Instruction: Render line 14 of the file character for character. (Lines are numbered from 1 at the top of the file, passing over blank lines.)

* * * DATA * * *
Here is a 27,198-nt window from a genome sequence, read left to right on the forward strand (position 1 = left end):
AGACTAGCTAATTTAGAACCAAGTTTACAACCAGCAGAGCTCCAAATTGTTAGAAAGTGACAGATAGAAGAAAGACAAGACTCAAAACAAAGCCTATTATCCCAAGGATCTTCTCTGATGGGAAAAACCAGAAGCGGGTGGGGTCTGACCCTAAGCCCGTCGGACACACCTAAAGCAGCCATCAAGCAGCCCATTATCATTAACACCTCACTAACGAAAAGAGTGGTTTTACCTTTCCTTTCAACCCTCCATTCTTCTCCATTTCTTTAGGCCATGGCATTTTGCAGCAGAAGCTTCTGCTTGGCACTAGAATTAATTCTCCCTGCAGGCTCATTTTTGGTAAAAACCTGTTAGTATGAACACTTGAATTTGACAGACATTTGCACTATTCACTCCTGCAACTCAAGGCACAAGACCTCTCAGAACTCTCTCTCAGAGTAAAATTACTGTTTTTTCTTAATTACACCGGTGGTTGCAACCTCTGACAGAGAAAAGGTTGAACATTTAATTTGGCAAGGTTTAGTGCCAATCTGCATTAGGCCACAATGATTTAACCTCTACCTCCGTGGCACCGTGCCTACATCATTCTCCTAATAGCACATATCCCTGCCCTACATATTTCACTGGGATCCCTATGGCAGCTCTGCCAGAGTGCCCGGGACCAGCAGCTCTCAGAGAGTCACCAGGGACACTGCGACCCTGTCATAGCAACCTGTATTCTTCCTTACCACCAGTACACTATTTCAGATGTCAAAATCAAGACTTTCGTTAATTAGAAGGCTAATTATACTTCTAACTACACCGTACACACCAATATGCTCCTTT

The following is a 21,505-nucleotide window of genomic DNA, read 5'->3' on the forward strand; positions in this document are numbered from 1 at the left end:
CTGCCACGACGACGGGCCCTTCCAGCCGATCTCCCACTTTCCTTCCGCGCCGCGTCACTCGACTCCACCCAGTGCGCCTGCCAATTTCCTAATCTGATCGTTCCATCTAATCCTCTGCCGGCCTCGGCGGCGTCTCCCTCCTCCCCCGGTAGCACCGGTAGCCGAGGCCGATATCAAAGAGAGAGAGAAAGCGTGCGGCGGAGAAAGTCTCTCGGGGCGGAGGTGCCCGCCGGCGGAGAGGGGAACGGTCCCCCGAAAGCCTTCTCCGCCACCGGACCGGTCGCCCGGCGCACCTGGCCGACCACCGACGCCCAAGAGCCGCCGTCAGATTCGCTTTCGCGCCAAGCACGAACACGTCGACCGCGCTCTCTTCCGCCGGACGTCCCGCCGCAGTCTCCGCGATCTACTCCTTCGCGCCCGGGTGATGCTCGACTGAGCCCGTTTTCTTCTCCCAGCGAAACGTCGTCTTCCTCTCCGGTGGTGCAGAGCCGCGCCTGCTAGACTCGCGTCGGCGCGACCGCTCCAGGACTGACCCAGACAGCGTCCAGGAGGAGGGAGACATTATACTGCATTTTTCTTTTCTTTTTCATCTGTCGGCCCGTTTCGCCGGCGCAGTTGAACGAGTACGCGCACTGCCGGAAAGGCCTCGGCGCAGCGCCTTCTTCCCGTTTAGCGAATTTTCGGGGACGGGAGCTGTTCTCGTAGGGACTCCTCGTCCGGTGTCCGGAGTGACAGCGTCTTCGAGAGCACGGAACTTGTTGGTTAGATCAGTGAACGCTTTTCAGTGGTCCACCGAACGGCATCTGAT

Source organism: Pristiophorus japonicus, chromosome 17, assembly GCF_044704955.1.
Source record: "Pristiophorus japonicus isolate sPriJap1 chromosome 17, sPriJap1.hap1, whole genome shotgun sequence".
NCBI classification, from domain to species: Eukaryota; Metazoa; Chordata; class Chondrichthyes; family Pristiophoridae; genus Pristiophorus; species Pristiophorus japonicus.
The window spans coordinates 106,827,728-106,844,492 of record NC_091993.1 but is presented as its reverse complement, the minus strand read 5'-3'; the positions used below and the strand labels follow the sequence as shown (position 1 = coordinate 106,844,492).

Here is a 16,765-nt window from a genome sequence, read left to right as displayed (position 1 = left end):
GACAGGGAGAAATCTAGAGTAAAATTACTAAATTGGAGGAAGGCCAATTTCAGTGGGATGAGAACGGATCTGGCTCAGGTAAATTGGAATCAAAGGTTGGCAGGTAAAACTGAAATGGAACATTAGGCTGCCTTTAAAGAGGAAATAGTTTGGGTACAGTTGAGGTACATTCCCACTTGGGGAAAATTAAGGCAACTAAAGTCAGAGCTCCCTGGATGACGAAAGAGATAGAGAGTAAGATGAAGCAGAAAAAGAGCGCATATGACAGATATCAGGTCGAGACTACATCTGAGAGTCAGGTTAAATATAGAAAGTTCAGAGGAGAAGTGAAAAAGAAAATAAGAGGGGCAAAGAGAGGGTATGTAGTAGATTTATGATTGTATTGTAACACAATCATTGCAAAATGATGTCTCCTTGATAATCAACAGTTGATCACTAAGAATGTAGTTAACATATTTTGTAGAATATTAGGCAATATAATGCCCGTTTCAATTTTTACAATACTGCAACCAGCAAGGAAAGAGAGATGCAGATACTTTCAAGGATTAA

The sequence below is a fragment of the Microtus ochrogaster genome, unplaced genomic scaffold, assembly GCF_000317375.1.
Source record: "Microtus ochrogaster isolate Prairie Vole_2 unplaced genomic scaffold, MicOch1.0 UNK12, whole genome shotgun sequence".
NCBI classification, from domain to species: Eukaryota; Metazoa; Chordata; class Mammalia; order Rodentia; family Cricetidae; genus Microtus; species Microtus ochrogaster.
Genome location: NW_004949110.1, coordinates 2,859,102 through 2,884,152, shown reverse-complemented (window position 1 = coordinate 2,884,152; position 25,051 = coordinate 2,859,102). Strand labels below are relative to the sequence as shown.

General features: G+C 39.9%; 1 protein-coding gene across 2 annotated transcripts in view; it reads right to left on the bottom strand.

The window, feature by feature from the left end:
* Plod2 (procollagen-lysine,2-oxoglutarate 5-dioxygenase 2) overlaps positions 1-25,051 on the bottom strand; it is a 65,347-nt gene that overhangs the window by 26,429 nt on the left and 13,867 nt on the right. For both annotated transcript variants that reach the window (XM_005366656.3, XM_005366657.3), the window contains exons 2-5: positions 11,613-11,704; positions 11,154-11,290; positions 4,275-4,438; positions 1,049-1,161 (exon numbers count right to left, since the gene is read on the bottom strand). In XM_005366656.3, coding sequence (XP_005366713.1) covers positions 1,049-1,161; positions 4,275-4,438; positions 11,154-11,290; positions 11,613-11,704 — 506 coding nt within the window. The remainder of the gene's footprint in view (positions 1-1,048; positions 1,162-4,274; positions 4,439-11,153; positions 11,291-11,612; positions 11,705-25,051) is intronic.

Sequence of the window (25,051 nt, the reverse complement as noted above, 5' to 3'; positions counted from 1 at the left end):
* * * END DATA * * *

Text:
Genome location: NW_004949110.1, coordinates 2,859,102 through 2,884,152, shown reverse-complemented (window position 1 = coordinate 2,884,152; position 25,051 = coordinate 2,859,102). Strand labels below are relative to the sequence as shown.